After Years Of Violence, Chef Offers Colombian Farmers Pride And Profit
By Nancy Matsumoto
On small peasant farms across Colombia, panela, or unrefined whole cane sugar, is grown, picked and processed entirely by hand. It constitutes the basic economy for hundreds of municipalities, and is second only to coffee in the number of people engaged in its production.
Yet in the country’s central Cundinamarca region, between Bogotá and Medellín, it was not until the summer of 2017 that panela became more than a subsistence crop, and displaced family farmers — mostly women — began to profit from it. The change? Their panela had become part of an attractively packaged, refreshing lemon-accented soda called Quamba, which is sold in upscale restaurants in Bogotá and other big Colombian cities.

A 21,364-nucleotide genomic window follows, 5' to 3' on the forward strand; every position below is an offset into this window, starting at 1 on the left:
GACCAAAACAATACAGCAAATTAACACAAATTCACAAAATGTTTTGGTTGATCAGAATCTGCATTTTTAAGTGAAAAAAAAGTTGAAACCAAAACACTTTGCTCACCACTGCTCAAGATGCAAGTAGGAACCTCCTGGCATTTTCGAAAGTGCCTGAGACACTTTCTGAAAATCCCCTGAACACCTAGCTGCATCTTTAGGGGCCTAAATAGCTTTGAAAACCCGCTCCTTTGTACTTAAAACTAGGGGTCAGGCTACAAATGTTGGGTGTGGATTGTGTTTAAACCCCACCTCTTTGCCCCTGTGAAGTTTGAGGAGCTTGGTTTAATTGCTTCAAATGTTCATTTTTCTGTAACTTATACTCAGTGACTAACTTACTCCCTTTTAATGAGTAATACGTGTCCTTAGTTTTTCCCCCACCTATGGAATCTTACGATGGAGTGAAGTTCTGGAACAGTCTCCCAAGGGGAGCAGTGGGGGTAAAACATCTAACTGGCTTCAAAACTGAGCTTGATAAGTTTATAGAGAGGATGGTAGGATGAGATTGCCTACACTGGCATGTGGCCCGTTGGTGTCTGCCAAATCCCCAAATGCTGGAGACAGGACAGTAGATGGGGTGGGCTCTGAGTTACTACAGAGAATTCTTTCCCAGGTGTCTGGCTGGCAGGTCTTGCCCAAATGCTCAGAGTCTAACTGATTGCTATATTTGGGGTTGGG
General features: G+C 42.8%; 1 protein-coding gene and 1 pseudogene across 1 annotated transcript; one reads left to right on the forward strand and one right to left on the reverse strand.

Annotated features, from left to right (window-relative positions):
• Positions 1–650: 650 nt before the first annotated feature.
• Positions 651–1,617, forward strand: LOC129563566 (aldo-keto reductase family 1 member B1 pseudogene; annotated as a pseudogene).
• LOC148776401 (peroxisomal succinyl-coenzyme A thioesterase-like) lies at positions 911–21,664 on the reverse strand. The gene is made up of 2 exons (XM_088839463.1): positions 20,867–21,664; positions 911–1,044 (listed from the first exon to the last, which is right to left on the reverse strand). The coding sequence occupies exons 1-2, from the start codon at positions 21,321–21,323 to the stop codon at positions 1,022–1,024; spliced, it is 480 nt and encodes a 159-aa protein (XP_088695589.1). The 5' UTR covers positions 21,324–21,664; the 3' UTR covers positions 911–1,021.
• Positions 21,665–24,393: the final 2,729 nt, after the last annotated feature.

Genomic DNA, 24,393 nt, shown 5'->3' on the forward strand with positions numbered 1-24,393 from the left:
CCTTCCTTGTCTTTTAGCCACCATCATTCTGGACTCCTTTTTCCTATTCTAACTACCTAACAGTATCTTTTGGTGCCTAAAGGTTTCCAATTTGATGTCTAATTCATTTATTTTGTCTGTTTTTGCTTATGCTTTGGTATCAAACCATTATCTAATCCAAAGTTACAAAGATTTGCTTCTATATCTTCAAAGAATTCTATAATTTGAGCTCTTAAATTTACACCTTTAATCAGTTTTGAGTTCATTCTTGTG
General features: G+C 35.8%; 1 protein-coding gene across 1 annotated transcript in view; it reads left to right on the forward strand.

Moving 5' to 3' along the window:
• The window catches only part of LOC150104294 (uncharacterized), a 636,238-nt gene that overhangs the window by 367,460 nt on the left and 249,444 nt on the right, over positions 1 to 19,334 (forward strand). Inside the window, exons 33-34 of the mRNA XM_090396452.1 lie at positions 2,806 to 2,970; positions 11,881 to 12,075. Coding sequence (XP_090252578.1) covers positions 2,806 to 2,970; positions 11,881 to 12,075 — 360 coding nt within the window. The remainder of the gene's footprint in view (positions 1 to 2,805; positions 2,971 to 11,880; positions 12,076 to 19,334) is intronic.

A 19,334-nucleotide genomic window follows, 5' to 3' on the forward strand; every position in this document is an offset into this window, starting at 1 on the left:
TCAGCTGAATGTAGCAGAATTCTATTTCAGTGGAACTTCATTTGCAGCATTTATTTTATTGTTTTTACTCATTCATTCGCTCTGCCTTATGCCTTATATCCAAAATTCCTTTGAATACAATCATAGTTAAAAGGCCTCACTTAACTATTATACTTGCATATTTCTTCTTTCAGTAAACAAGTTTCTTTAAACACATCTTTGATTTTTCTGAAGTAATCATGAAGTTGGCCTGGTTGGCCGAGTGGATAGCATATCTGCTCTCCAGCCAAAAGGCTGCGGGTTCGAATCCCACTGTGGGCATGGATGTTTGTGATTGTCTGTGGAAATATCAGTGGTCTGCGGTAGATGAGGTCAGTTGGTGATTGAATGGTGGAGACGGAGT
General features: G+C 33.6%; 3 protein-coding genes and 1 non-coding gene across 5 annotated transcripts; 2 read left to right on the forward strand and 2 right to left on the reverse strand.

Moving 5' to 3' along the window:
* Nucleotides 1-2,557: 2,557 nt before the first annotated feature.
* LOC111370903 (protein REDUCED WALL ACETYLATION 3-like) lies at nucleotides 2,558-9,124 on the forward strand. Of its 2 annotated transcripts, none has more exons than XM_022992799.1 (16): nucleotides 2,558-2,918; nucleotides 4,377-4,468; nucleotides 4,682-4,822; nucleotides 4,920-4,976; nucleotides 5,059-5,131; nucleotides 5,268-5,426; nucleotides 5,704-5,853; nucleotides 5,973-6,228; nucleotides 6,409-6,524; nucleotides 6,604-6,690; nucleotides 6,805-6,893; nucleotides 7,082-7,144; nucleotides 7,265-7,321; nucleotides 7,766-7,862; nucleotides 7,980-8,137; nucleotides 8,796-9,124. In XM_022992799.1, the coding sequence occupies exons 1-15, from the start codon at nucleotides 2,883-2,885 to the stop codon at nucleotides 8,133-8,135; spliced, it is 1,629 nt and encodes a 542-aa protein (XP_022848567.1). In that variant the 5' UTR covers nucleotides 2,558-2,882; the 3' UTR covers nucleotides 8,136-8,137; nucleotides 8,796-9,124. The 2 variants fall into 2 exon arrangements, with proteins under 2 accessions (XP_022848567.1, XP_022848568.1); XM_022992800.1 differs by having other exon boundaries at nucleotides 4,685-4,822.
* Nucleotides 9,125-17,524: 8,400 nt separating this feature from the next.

For the growers, Quamba represents their ticket back to normalcy after displacement by one of the longest armed conflicts in the world — between paramilitary forces and leftist guerrillas, and the illegal drug trade.
“Women of the villages were forced to abandon their homes, and a lot of traditions were broken,” explains Leonor Espinosa, a Bogotá-based chef turned social entrepreneur. She’s made it her mission to revive traditional agriculture, ancestral foodways and culinary know-how among rural, mainly indigenous and Afro-Colombian people.
Photo courtesy of Maria Fleischmann.
Source: NPR (link opens in a new window)